Tuesday, May 22, 2018
Heather M. Field (UC-Hastings), A Taxonomy for Tax Loopholes, 55 Hous. L. Rev. 545 (2018) (reviewed here):
Democrats, Republicans, media commentators and even academics denounce “tax loopholes.” Speakers may think that they are talking about the same things, but this article demonstrates that people have widely divergent views about what tax loopholes are. Thus, people criticizing loopholes often talk past each other and engage in the tax equivalent of schoolyard name-calling. The response to this problem is not, however, to try to define the concept of “tax loopholes” with precision. Such an endeavor is pointless. Instead, this article provides a taxonomy for translating the rhetoric of “tax loopholes” into meaningful tax policy discourse. This taxonomy posits that any reference to a “tax loophole” should be understood in two dimensions — the tax policy objection and the target of the criticism. Using numerous examples from the popular/political discourse and the academic literature, this article catalogs alternatives on each dimension. Categorizing any purported “tax loophole” using this taxonomy provides a more productive framing of whatever critique is implied by any use of the “loophole” label, thereby enabling the elevation of the quality of the conversation about the individual tax preference. This taxonomy may be particularly useful now, as our political leaders embark on efforts to reform the tax law, because the taxonomy can help us better understand and advance the debate that will certainly surround those reform efforts.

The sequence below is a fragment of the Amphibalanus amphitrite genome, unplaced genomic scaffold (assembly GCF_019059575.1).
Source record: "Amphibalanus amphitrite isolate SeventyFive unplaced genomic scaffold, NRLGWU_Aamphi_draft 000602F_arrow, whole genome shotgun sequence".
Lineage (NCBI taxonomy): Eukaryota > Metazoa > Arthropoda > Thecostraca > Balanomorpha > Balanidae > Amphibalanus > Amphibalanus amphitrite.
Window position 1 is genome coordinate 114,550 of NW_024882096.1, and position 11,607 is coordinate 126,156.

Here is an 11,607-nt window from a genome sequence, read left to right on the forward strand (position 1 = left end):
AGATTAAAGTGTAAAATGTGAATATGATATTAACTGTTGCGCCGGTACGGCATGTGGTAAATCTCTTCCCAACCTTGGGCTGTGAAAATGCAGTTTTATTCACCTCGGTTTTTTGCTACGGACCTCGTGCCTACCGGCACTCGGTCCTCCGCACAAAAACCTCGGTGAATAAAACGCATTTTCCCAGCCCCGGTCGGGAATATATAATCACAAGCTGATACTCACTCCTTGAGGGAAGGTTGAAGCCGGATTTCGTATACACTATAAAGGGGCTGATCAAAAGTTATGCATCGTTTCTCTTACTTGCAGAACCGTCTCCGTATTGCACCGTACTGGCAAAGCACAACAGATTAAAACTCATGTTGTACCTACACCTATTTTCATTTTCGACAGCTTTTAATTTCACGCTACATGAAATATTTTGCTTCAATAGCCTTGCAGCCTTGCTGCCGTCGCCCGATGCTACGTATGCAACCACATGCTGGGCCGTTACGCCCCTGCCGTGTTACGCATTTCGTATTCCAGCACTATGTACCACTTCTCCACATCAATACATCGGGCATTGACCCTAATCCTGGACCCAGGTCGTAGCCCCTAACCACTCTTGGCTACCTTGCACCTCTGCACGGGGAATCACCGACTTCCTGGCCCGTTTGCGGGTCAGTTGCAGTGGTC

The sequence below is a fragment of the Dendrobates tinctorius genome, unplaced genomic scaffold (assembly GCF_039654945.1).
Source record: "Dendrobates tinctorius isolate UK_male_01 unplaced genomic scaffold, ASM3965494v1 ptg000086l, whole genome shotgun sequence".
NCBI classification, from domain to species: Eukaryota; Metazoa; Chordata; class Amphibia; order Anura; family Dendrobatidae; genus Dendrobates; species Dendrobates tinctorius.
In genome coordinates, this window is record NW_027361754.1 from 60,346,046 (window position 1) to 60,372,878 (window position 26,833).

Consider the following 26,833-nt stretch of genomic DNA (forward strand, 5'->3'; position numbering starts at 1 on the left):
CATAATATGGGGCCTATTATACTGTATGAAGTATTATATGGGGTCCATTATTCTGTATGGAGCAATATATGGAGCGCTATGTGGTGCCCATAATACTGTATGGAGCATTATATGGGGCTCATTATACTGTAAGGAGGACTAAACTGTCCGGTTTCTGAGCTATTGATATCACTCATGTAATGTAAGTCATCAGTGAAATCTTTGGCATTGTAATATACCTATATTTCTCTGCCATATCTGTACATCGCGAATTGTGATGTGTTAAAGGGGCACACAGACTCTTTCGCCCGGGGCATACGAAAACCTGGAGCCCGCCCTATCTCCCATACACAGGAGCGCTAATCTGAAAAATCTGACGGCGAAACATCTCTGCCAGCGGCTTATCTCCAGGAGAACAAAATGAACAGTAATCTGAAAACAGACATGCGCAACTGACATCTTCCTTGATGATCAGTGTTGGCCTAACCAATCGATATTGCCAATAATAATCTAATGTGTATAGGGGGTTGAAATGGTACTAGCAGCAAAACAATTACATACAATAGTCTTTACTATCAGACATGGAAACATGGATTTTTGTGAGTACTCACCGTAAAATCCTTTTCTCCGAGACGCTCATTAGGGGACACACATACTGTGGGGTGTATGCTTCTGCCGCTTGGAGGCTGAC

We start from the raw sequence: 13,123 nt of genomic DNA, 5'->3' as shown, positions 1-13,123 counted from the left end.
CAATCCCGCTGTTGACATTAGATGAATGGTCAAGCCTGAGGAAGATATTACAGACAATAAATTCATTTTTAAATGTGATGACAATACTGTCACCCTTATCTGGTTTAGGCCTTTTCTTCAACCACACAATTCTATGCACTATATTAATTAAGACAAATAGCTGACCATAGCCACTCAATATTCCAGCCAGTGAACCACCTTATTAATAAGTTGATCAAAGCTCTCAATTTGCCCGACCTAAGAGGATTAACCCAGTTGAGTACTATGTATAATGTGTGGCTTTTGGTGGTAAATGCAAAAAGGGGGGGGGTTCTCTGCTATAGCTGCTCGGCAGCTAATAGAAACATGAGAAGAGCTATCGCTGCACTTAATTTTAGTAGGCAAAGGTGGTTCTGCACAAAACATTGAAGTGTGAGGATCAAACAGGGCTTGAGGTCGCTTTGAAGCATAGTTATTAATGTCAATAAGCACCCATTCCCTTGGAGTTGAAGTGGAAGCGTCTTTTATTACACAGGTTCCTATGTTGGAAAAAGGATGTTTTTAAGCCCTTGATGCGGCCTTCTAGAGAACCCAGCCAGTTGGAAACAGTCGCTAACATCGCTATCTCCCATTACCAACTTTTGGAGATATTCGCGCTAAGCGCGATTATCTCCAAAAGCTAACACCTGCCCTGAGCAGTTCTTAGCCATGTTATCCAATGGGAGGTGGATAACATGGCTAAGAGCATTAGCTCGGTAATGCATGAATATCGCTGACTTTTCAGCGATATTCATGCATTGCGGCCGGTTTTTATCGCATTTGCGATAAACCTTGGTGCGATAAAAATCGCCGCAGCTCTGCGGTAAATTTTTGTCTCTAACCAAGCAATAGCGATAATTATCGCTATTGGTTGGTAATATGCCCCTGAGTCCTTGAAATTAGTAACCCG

In addition, the taxonomy can be used in the aggregate to provide insight into how groups of people perceive the tax system. As an example, this article applies the taxonomy to media references to tax loopholes (from CNN, Fox, the Wall Street Journal and the New York Times) during the eighteen months preceding the 2016 presidential election, thereby revealing how narratives about tax loopholes varied by media source and ideological perspective.